درون اندیشی و اسکیزوتایپی مثبت در مغز نوجوانان
|کد مقاله||سال انتشار||مقاله انگلیسی||ترجمه فارسی||تعداد کلمات|
|38442||2014||8 صفحه PDF||سفارش دهید||محاسبه نشده|
Publisher : Elsevier - Science Direct (الزویر - ساینس دایرکت)
Journal : Schizophrenia Research, Volume 152, Issue 1, January 2014, Pages 65–72
Clinical and phenomenological accounts of schizophrenia suggest that impairments in self-reflective processes significantly contribute to psychopathological expression. Recent imaging studies observe atypical cerebral activation patterns during self-reflection, especially around the cortical midline structures, both in psychosis-prone adults and individuals with schizophrenia. Given that self-reflection processes consolidate during adolescence, and that early transient expression of psychosis (positive schizotypy) also arises during this period, the present study sought to examine whether atypical cerebral activation during self-reflection task could be associated with early schizotypic expression during adolescence. Forty-two neurotypical adolescent participants (19 females) aged from 12 to 19 (15.92 ± 1.9) underwent a self-reflection task using functional neuroimaging (fMRI), where they had to evaluate trait adjectives (1 to 4 ratings) about themselves or their same sex best friend. The Schizotypal Personality Questionnaire (SPQ) was employed to assess positive schizotypic expression. Results showed that positive schizotypy in adolescents significantly correlated with cortical midline activation patterns in the dorsomedial prefrontal cortex (dmPFC) and the posterior cingulate cortex (PCC), as well as the dorsolateral PFC and the lingual gyrus. The results are consistent with previous imaging literature on self-reflection and schizophrenia. They further highlight that the relationship between self-reflection processes and positive schizotypy operates at the trait level of expression and can be observed as early as adolescence.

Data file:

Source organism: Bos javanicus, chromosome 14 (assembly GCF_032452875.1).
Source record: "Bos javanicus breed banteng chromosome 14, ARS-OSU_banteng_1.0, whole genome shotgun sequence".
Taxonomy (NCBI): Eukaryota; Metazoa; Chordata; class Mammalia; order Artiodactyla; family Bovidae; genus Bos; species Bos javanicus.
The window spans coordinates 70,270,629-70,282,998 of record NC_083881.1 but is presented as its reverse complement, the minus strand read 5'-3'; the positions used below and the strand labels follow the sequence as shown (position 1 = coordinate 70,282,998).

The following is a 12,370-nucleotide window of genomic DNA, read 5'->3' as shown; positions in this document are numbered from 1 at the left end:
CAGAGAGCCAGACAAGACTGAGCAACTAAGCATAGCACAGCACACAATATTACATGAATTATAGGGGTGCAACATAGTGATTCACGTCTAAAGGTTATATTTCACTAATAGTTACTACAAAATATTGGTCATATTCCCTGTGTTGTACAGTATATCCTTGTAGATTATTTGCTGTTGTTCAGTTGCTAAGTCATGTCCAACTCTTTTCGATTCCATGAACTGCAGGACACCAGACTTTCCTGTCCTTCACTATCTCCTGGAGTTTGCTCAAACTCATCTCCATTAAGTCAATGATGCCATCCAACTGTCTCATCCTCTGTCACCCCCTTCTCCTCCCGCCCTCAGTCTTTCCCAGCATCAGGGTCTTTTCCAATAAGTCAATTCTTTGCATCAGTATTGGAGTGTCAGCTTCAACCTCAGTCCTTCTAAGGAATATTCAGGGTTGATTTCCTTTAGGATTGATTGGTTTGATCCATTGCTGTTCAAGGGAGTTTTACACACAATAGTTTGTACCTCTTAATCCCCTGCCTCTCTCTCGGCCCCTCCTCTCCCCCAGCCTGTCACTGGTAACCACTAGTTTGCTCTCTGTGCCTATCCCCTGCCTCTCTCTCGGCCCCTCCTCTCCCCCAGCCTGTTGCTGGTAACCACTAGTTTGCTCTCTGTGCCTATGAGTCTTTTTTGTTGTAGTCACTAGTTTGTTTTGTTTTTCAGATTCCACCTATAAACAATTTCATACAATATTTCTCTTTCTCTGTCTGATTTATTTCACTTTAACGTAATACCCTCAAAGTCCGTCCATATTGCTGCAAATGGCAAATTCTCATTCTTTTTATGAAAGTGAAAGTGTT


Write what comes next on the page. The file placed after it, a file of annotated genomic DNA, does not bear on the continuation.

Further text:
Adolescence is often depicted as a critical developmental period for selfhood (Erikson, 1968), where questions such as “Who am I?” seek answers in both self-reflective and social cognitive processes (Pfeifer and Peake, 2012). Although psychiatric disorders involving anomalous self-experiences emerge during early adulthood, they are often preceded by subclinical symptom manifestations during adolescence (Rutter et al., 2006 and Shiner, 2009). Schizophrenic spectrum disorders represent a good example of such developmental psychopathology. Indeed, cognitive-perceptual distortions such as transient hallucinatory, delusional and dissociative experiences during adolescence can, in some instances, be followed by adult onset of the disorder (Poulton et al., 2000, Dhossche et al., 2002 and Dominguez et al., 2011). Importantly, these early cognitive-perceptual distortions, referred to as positive schizotypy (Dinn et al., 2002, Kerns, 2005 and Debbané et al., 2009), can also be accompanied by social withdrawal, and together augment the risk of transitioning to clinical states commanding need for care (Miller et al., 2002). In this perspective, the cognitive processes sustaining reflective thinking about self and others during adolescence, even in those individuals that will not develop full-blown psychotic disorders, may provide critical information on the development of normative or clinical states of psychotic experiences. Research on adolescent development has more recently involved structural and functional neuroimaging investigations (sMRI and fMRI), which are starting to uncover the profound cerebral modifications that characterize adolescent brain maturation (Fair et al., 2007, Shaw et al., 2008 and Supekar et al., 2010). These studies have lead clinical neuroscientists to ask whether psychopathological conditions that typically arise during adulthood might be linked to atypical maturation during adolescent growth (Paus et al., 2008). Following this question, neuroimaging research involving “at-risk” youth samples seek to identify neuronal patterns signaling increased risk for severe adult psychopathology (Rotarska-Jagiela et al., 2010 and Schneider et al., 2012). With regards to non-clinical positive schizotypy during adolescence, a few studies suggest that early schizotypic expression is associated with characteristic neural signature during task-free (Lagioia et al., 2010) as well as task-engaged states (Lagioia et al., 2011). In a sample of 33 adolescents, Lagioia et al. (2011) specifically investigated self-reflectivity in a source monitoring task, by asking participants to recollect the origin of previously studied word items amongst self- versus experimenter-generated items. In contrast to a context discrimination condition, origin discrimination recruited the medial prefrontal cortex (mPFC), and more specifically the activation of BA 10 during origin trials. Importantly, self-report ratings of positive schizotypy in this adolescent group were found to correlate with diminished BA 10 activation during origin discrimination. These results are among the first to bridge non-clinical and clinical expression of positive schizotypy in youth, as atypical activation of the mPFC and other cortical midline structures (CMS) such as the anterior cingulate (ACC), the superior frontal gyrus (SFG) and the posterior cingulate (PCC) cortices during self-reflective activity is also reported in subjects in the prodromal (Shim et al., 2010), first episode (Alonso-Solis et al., 2012) and chronic stages of schizophrenia (for a review, see (Nelson et al., 2009)). Together, this nascent body of literature suggests that self-reflective processes recruit neural areas often found to show atypical activation patterns in non-clinical to clinical states of the schizophrenic spectrum disease. Such patterns of activation should be studied as early as adolescence, where self-reflective processes are thought to consolidate in parallel to neuronal maturation (Pfeifer and Blakemore, 2012). Adolescent neuronal maturation, much like adolescent schizotypy expression, exhibits important gender differences (Shaw et al., 2008 and Raznahan et al., 2011). Both gray and white matter growth pattern differences between adolescent girls and boys may ultimately lead to differential developmental trajectories towards the equifinal outcome of interest (Cicchetti and Rogosch, 2002), here schizophrenia spectrum disorders. Interestingly, the expression of schizotypy during adolescence also yields gender differences, with females generally expressing more important positive schizotypic features (Fonseca-Pedrero et al., 2008). To date however, it remains unclear whether gender differences can be observed in neural correlates of adolescent self-reflective processes, and whether putative differences might be related to schizotypy expression. In this context, the present fMRI investigation sought to characterize the potential relationships linking neural correlates sustaining adolescent self-reflective processes and adolescent positive schizotypy. To this end, we employed a well-known trait attribution fMRI paradigm, which recruits cerebral activity along the cortical midline structures (Murray et al., 2012). As reviewed above, atypical cortical midline activity has been conceptualized as the neural signature of anomalous self-reflective processing in schizophrenia (Nelson et al., 2009 and van der Meer et al., 2010). In continuation with this line of research, we hypothesized that atypical cortical midline activity during a self-reflective task be associated to adolescent positive schizotypy expression. We further investigated gender differences in the neural correlates of self-reflective processes. Finally, we tested for gender-specific patterns of association between positive schizotypy and atypical neural activation during self and other trait attribution.